Fig. 3
figure 3

Elbow test for k-means analysis and k-means clustering results (A: visual inspection of the plot demonstrates that the optimal number of clusters is 3 in the elbow test. B: The k-means clustering results show a high degree of similarity with regard to clustering designations. As the clusters were generated on 8 axes (one for each anxiety subcategory), these axes were condensed into two distilled axes (dimensionality reduction), represented here by “Dim1” and “Dim 2” to represent the greatest concordance between the data)

Comparison of LPA results with k-means clustering results

We investigated the extent to which patients assigned to these 3 clusters matched the 3 profiles derived from the LPA. The width of the flow line represents the degree of overlap. The more overlap between the two results, the more reliable the classification. As shown in Fig. 4, most students in a particular k-means cluster were primarily in a single LPA-derived student profile. For example, 96.12% of the students in the Cluster 1 overlapped with those in the low-risk LPA group, and 81.33% of the students in Cluster 2 were in the mild-risk LPA group. In addition, 86.86% of the students in Cluster 0 were in the high-risk LPA group. There was substantial overlap in the LPA results and k-means clustering results, which verified, to a certain degree, that it was reasonable to yield 3 profiles.

Fig. 4
figure 4

A Sankey diagram illustrating the overlap between the LPA results and k-means clustering results (rectangles denote states in the two classifications; coloured banners denote flows from one state to another across the two classifications; the widths of the banners are proportional to the overlapping number of students with a particular anxiety profile in each segment)

Multinomial logistic regression analysis of latent profiles of anxiety students

Based on the latent profile analysis, we analysed relevant factors associated with these profiles. As shown in univariate analyses, sociodemographic factors, basic family factors and school-related factors were all significantly different across the three groups (P < 0.05) (Additional File 2). The significant factors in the univariate analyses were used as independent variables for multinomial ordinal logistic regression analysis (Fig. 5). In the multivariate models, males (OR = 0.509, 95% CI = 0.471–0.549) and extroverted students (OR = 0.773, 95% CI = 0.715–0.834) reported lower anxiety. Students who were at the junior school (OR = 1.533, 95% CI = 1.388–1.692), in-residence (OR = 1.146, 95% CI = 1.036–1.267), living in a town (OR = 1.274, 95% CI = 1.139–1.423), and had poor family financial conditions (OR = 1.316, 95% CI = 1.087–1.665) reported higher anxiety. Regarding academic performance, lower or medium academic performance (OR = 1.941, 95% CI = 1.702–2.212; OR = 1.262, 95% CI = 1.115–1.430, respectively) increased the risk of anxiety compared with higher academic performance. Regarding academic pressure, heavy or average academic pressure (OR = 2.878, 95% CI = 2.514–3.290; OR = 1.523, 95% CI = 1.343–1.728, respectively) increased the risk of anxiety compared with light academic pressure. The students in schools that never or occasionally organized mental health education activities had an increased risk of anxiety (OR = 2.046, 95% CI = 1.808–2.316; OR = 1.510, 95% CI = 1.390–1.640, respectively). Whether parents worked outside was not associated with either group.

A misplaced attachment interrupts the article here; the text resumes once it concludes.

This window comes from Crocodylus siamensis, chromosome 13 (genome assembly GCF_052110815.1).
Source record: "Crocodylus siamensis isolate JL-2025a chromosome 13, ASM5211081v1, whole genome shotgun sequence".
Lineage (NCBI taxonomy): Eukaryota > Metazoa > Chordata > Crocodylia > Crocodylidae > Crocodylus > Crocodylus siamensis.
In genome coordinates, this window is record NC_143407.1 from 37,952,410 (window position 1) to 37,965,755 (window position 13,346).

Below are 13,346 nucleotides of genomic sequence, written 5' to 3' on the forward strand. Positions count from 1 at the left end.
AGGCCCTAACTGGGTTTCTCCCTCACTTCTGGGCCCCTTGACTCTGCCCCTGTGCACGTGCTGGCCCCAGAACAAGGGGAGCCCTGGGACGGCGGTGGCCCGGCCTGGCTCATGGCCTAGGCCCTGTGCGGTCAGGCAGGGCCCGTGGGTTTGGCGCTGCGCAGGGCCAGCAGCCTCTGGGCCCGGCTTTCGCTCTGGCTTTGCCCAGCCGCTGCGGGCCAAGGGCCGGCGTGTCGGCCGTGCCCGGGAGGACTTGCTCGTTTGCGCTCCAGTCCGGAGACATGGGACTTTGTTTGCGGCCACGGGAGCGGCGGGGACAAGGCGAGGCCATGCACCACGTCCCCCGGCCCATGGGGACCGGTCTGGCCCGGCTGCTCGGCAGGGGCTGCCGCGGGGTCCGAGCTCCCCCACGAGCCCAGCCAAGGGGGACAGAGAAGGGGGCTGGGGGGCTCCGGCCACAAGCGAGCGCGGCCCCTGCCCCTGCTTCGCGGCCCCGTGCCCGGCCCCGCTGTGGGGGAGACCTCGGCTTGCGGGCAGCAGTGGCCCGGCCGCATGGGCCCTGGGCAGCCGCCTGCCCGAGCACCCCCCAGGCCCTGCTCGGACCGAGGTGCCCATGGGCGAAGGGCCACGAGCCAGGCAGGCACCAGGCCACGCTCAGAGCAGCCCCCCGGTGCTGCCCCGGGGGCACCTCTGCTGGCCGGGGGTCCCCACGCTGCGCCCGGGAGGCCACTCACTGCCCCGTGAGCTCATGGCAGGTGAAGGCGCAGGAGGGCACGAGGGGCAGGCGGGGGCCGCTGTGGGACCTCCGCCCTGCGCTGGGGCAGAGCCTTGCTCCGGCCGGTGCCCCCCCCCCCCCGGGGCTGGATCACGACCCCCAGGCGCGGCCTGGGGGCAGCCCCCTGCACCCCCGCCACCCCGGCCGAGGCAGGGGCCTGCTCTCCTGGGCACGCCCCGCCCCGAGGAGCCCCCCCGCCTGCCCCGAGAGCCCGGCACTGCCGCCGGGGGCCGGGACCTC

Fig. 5
figure 5

Multinomial ordinal logistic regression analysis of different latent profiles

Discussion

In this study, we investigated 9738 junior and senior high school students who completed the MHT. Before the survey, we received strong support from the local Bureau of Education, principals, and teachers, which ensured the orderly development of the survey, strengthened students’ attention to the survey and improved the quality of the investigation. Based on individual responses to different items, we identified 3 anxiety profiles through the application of LPA, namely, the low-risk group, the mild-risk group, and the high-risk group, and verified the stability of these groups by k-means clustering. The students across the three groups scored significantly different on eight anxiety subcategories, with higher scores being observed in the high-risk group. Multinomial ordinal logistic regression analysis was performed to identify influencing factors. Findings from the current study may provide guidance for the formulation of prevention strategies.

The rationality for grouping